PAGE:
When the University of Tennessee shifted its apparel and shoe contracts from Adidas to Nike three years ago, there was an enthusiastic embrace of the new gear from athletes and fans alike. That deal was extended last year by then Athletic Director Dave Hart.
But the Nike deal was not without some controversy, as the Nike brand experts were a big factor in the University deciding to drop the Lady Vols logo and implement a “branding restructure.” Fans forced a reversal of that decision, in part thanks to some pressure from the Tennessee legislature.
Now, a new controversy has arisen for Nike and the University of Tennessee with Nike embracing the controversial and unapologetically anti-National Anthem/American flag and chief kneeler Colin Kaepernick in a new ad campaign for the company. Protests and calls for boycotts have dominated social media in the wake of Nike’s announcement of their new deal with Kaepernick.
Fox Sports Radio host Clay Travis has dubbed the Nike decision the “dumbest move” in the brand’s history and pointed out that the decision had cost Nike about a $3 billion loss in market cap based on stock trading Tuesday morning after the announcement.
Currently, the University of Tennessee is locked into a deal with Nike as the official apparel supplier until the 2025-26 academic year. But what are the details of that contract and does the University have any “outs” based upon the actions of Nike. UT reportedly gets a share of sales generated with their brand under the Nike deal. If the Nike decision on Kaepernick diminishes the payments to the University does the school have recourse such as terminating the agreement?
Tennessee Star political editor Steve Gill says that legislators might have a say about the issue. “Similar contracts with Nike reduce the amounts paid to schools if athletes or coaches cover the logo on their shoes by ‘spatting’ them or taping over the swoosh,” Gill pointed out. “While it would be hypocritical for Nike to enforce that provision after putting Kaepernick on a highly-paid pedestal for expressing HIS right to ‘free speech’ that hypocrisy wouldn’t be surprising from a company that has chosen to showcase his complete disrespect for our country and our flag.”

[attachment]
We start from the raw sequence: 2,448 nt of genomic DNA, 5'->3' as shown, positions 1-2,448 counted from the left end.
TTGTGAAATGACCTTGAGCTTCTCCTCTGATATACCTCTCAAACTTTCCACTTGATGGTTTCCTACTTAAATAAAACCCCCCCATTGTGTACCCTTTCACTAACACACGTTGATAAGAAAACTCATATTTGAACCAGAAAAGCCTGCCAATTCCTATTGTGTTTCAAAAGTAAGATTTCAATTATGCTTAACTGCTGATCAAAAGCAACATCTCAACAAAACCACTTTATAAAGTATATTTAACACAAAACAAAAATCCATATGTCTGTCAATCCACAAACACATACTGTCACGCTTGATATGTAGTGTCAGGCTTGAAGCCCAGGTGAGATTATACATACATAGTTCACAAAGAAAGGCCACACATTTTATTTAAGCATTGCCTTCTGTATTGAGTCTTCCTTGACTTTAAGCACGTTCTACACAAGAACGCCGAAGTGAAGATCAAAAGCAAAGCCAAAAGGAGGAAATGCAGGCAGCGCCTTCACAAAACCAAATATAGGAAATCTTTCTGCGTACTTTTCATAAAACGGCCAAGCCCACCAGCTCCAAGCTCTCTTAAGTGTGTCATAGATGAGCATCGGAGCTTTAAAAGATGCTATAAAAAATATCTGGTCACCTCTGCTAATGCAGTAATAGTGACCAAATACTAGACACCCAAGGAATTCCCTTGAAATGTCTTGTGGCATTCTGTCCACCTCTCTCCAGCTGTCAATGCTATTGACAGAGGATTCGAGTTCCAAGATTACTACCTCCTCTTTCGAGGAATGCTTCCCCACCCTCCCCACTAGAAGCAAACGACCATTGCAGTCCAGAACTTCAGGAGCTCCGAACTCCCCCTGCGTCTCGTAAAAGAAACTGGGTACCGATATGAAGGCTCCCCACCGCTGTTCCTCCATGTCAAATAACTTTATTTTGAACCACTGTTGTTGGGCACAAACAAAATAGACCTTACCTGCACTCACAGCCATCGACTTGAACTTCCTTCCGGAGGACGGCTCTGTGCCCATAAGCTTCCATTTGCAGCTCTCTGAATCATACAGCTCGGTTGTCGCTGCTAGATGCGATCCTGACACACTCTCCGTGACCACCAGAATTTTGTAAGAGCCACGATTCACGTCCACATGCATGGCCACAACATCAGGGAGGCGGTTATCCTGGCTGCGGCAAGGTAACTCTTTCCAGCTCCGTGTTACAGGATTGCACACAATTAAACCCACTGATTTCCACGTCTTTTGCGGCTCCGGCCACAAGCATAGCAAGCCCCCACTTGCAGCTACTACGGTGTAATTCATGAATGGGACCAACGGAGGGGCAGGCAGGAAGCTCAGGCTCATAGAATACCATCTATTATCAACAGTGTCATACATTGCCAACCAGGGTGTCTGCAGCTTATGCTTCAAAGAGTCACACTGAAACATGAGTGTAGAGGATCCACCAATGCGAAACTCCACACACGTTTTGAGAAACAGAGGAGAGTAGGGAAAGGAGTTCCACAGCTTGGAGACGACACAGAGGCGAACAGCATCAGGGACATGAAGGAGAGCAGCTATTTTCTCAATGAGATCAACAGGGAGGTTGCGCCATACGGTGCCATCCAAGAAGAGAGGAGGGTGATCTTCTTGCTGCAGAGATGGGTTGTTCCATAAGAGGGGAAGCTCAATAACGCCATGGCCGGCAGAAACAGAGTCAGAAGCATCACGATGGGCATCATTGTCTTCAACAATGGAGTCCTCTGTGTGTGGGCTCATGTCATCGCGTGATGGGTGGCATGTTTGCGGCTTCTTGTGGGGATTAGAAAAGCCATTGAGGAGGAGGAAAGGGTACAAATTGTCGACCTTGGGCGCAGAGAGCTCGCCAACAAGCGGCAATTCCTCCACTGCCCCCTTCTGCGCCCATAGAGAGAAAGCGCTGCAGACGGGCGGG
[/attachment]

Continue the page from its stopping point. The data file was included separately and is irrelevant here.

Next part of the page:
“And shouldn’t Governor Bill Haslam, as Chair of the Board of Trustees and who’s family members are major donors to and supporters of the athletic department, ask the University’s lawyers to review the contract with Nike and determine what options for cancelling the contract are available.” If Nike decides to feature somebody like Harvey Weinstein in their next ad does the University and its fans simple have to “take it,” sort of like the women he abused, Gill wondered.
What if the Knoxville police officers and other law enforcement officials who are absolutely critical for a smooth game day experience suddenly suffer a massive case of “blue flu” rather than offer assistance to a Nike-logo team that promotes a guy who mocked police officers with “pig socks” about the same time he began mocking the American flag and National Anthem?
There are plenty of other clothing options that fans can use to show their “orange and white” devotion to the Vols this Fall that aren’t Nike brands, Gill notes, “and most are a lot less expensive.”